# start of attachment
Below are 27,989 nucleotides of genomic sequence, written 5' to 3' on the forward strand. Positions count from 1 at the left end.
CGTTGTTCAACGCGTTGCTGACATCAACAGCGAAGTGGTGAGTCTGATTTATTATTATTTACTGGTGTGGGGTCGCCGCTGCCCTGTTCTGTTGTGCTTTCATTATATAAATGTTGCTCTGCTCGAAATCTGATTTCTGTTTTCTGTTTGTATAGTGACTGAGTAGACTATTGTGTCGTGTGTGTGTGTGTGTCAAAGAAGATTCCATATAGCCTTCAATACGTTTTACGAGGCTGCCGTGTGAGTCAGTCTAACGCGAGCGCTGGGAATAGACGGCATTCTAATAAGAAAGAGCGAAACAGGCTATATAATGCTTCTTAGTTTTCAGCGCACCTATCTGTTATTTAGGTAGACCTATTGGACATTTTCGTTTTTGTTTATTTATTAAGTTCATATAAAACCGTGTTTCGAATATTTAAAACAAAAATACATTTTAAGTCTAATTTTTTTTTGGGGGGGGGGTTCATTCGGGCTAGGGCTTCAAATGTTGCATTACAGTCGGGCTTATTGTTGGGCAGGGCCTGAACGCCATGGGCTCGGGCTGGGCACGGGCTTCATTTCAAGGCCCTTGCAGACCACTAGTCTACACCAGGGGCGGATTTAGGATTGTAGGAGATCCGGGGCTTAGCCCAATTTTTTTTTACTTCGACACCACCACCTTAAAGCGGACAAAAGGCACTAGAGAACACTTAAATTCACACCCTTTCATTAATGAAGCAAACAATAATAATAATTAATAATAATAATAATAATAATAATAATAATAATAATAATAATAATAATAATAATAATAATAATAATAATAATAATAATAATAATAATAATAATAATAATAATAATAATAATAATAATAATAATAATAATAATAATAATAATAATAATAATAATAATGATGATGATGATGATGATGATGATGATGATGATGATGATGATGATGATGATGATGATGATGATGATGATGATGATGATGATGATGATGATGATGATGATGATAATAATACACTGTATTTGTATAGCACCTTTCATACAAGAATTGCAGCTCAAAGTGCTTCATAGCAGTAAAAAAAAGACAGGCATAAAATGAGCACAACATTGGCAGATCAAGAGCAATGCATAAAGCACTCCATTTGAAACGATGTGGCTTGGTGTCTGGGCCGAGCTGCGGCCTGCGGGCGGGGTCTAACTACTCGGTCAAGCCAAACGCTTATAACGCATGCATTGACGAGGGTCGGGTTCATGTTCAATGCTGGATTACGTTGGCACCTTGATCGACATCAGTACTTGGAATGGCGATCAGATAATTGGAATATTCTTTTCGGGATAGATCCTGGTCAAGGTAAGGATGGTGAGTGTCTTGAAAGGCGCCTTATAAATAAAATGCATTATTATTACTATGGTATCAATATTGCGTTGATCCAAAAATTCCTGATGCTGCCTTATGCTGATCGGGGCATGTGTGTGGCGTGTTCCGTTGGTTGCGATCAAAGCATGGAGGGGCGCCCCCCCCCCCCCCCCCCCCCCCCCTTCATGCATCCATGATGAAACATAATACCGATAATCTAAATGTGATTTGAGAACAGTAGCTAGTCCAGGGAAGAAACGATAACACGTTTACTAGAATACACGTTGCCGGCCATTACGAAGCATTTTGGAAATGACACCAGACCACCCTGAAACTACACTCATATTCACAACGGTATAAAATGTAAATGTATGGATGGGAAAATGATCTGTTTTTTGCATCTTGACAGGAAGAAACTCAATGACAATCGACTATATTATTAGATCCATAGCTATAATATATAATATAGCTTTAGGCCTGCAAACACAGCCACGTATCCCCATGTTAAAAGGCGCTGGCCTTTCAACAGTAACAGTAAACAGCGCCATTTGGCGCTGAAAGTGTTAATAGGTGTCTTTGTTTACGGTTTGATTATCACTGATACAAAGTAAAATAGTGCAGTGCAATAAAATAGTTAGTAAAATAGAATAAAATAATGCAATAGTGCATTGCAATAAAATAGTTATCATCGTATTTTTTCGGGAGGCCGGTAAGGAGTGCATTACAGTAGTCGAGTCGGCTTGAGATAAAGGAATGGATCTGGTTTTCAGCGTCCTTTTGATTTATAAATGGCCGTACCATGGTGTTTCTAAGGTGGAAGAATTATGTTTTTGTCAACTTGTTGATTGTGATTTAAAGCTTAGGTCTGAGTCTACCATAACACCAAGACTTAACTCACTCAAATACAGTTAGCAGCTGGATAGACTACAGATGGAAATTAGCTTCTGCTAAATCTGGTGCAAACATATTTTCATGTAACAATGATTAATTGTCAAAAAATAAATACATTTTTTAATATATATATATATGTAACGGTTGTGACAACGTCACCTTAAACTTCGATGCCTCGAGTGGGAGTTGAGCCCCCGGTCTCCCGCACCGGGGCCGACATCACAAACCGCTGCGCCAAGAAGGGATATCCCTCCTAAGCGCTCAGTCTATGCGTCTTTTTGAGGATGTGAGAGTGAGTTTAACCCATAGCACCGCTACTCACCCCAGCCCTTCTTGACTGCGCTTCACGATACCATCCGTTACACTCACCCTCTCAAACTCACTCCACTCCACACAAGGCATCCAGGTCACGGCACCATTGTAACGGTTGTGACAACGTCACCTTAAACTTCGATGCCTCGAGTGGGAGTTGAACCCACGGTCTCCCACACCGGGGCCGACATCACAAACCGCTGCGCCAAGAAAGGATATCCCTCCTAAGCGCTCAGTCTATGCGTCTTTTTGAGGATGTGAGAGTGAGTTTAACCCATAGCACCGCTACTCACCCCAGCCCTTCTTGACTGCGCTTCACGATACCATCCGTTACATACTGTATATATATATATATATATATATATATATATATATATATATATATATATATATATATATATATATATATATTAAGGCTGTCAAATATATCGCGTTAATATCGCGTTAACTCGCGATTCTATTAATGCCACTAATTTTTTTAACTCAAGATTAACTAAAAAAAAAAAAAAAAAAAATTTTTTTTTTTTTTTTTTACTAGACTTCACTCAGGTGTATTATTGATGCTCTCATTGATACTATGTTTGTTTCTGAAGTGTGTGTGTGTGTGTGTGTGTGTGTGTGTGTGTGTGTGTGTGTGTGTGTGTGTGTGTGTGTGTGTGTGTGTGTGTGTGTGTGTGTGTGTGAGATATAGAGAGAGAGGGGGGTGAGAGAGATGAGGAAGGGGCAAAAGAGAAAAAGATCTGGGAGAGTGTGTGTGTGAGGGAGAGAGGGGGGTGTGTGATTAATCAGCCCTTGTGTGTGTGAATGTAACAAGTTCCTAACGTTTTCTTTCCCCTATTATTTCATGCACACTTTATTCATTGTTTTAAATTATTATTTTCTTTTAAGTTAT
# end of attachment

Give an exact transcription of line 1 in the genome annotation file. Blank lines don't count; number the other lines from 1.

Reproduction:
Below are 27,989 nucleotides of genomic sequence, written 5' to 3' on the forward strand. Positions count from 1 at the left end.